I hope you get the situation sorted. It's so difficult when you work in a small office and someone doesn't play ball. It makes work really uncomfortable for everyone.

Good luck

PS: you might find the Ten Minute Manager books helpful.

NorthernNobody Sun 18-Nov-12 00:13:16


It's NHS When it works, it works well and there are lots of committed staff. But more by luck and commitment than organisation I suspect. Managing properly takes time and that's time away from patients. I'm trying but feel short on time and unsupported. I do feel narked because the majority of staff are committed patient focused etc but one bad egg can cast a big smell!

Managing properly is essential when there are staff issues... Staff issues means more pressure on time...vicious circle. I'm not excusing or shirking. It's just how it is. I'm going to work tomorrow, unpaid extra day solely to find time to sort this issue out which doesn't mean taking time away from patient care.

I had an op recently (day case) and asked who wanted my sick note.... No one. That isn't normal for the NHS I should say. All my staff have sick notes, proper records and return to work interviews. Two staff currently on review because of ill health. One having access to work support. All legit ill health being managed appropriately. All my staff up to date with appraisals and mandatory training. I just don't have a clear management structure for me. I have queried this and been told they trust me, I don't need it etc.
I sort my own leave, training etc. I am always up to date and ahead of the game clinically and organisationally... Hence the trust and I'm left alone. Normally fine. Not right now and my pleas for support are taking time to be responded to.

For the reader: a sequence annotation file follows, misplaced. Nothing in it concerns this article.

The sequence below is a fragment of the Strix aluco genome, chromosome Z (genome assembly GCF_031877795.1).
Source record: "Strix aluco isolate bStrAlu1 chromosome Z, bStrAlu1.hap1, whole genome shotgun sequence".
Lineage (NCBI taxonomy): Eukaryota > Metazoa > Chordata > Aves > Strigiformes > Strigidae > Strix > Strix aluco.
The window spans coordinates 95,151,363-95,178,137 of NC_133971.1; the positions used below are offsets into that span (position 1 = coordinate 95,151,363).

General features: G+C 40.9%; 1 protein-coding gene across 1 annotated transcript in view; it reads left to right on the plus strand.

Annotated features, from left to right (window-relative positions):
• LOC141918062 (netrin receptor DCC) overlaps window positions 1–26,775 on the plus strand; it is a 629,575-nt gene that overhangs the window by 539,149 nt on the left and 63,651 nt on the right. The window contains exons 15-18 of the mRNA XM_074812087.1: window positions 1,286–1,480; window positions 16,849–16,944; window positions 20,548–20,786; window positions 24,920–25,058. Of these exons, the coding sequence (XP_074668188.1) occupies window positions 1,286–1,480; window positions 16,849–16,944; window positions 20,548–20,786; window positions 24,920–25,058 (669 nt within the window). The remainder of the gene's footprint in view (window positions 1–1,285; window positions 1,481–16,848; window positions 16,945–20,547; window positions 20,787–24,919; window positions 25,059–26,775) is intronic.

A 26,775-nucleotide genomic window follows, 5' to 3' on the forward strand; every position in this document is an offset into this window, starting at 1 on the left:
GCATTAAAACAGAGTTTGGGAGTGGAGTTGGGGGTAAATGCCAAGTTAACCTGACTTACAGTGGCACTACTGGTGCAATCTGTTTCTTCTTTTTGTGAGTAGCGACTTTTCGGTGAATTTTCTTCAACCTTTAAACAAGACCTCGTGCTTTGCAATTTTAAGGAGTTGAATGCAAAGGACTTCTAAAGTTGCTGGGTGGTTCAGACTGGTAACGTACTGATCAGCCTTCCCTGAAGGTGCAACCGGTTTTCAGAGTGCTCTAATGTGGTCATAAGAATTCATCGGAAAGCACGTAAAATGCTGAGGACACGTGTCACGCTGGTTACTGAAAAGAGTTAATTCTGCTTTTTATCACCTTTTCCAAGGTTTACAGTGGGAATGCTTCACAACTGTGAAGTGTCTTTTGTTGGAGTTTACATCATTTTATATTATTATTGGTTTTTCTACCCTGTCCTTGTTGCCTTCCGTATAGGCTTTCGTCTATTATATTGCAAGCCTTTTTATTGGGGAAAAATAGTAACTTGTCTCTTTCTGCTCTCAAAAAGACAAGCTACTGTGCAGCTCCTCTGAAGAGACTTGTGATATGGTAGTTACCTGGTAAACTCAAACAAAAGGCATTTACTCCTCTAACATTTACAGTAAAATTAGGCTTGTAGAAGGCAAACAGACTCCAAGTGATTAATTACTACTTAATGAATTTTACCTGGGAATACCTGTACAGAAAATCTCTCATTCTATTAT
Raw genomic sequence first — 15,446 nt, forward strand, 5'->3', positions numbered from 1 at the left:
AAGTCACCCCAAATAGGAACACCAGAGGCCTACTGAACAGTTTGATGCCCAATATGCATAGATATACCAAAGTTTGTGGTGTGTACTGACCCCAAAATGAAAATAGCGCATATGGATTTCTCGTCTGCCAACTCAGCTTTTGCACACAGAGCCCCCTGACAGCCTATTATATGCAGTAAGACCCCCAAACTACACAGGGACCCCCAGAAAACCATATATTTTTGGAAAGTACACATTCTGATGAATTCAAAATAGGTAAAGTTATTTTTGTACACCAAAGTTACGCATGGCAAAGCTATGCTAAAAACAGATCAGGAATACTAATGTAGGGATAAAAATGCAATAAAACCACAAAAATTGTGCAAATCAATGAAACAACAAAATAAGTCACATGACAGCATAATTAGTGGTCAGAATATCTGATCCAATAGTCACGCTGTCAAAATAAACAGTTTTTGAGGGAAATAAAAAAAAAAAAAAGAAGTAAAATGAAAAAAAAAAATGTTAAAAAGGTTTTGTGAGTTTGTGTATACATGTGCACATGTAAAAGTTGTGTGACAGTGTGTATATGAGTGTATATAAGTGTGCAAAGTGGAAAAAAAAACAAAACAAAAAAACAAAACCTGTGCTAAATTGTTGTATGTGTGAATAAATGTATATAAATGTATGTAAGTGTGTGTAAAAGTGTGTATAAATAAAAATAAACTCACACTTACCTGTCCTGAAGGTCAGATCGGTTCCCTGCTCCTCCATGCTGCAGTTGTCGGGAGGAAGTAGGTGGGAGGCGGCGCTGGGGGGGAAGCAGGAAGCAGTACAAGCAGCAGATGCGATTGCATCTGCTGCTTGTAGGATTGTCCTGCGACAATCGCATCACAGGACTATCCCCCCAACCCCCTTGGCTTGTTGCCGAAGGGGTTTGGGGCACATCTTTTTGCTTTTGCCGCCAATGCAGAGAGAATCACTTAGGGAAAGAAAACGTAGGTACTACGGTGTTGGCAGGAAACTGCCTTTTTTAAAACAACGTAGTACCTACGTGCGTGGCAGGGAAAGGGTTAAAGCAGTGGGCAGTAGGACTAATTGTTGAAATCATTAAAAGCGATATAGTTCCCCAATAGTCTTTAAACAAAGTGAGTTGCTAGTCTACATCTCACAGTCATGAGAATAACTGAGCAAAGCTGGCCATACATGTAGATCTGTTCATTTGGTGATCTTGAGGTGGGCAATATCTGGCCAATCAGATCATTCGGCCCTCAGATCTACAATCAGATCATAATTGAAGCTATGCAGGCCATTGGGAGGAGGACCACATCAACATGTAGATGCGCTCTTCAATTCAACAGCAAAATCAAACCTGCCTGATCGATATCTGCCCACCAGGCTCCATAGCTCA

I'll look at that book. smile

Bigwuss Sun 18-Nov-12 08:30:33

Message withdrawn at poster's request.

ginmakesitallok Sun 18-Nov-12 09:15:38

Where do you get your clinical supervision from??

NorthernNobody Sun 18-Nov-12 18:31:27

Clinical supervision is normally weekly with a specialist in my field. That specialist is not trained in HR or's purely clinical. I do discuss the wider issues and receive sympathy.

I've worked today and feel much better about taking it forward. Bigwuss - I can give documents and e-mailed evidence and probably team meeting minutes on specific issues. I can also remind her of discussions both recent and historical concerning the issues. We have written policies - both national and local outlining expectations in detail. In practice those policies (like most I suspect) need reinforcement and training in action - that has occured but isn't documented as .... Discussed topic A - 16/11/12 anywhere. Persistent issues tend to be documented in staff meetings as a reminder to all

chocolatesolveseverything Mon 19-Nov-12 15:46:35

Hi NorthernNobody,

Is there anywhere you can get some training in the 'soft skills' of performance management and having difficult conversations? Written policies are all very well, but it's awful when you're trying to apply them with an employee who tries to skirt round issues and dodge the bullet so to speak - and from one you've said so far I suspect the person you're dealing with is one of them. In my experience, being taught good techniques for how to say things, what to do when the employee doesn't respond well, how to manage 'counter-accusations' and suchlike in a fair but firm way, is all incredibly helpful!

NorthernNobody Mon 19-Nov-12 18:18:43

chocolate - I would definitely benefit from that. I have zero experience with out and out defiance/sabotaging. Obviously I have worked with difficult colleagues but none where I've felt unable to manage them

Not currently provided internally but I will google.

Update - I have garnered support from 3 different sources today including clinical supervisor ( I may walk... seemed to attract attention!) Am anticipating a bit of support/action and progress.